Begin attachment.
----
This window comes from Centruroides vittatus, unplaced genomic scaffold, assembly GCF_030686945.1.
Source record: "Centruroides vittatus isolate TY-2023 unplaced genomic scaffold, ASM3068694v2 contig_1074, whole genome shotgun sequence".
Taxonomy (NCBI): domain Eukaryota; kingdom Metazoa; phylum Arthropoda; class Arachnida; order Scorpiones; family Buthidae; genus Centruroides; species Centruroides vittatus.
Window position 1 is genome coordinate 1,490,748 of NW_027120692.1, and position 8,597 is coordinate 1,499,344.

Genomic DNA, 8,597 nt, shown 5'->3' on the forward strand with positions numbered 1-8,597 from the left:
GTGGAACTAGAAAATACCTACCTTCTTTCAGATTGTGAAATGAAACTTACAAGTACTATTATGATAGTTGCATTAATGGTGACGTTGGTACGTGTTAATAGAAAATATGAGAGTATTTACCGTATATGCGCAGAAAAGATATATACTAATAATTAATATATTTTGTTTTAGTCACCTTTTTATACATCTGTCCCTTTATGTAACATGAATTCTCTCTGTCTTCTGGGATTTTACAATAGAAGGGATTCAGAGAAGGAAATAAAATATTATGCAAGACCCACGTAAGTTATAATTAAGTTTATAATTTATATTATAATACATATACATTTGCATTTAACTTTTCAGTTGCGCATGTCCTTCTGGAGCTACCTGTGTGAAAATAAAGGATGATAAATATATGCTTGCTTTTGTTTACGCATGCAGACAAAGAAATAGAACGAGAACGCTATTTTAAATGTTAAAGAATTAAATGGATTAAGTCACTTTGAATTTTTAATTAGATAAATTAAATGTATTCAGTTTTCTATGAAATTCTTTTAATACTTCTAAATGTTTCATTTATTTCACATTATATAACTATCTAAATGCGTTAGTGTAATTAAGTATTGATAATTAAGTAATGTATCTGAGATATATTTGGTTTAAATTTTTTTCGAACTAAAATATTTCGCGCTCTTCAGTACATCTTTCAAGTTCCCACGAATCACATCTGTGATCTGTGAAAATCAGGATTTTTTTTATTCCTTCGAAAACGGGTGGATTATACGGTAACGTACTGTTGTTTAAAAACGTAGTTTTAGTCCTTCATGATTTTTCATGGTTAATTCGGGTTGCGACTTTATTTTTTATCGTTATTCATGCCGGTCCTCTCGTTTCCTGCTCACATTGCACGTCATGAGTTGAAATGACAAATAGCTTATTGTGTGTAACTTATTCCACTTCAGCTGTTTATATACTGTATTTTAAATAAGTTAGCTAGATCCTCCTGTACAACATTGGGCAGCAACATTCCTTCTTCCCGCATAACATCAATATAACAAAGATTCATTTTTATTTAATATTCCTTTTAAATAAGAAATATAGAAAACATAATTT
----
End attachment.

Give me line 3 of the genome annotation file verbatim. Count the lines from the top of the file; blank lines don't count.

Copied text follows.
Taxonomy (NCBI): domain Eukaryota; kingdom Metazoa; phylum Arthropoda; class Arachnida; order Scorpiones; family Buthidae; genus Centruroides; species Centruroides vittatus.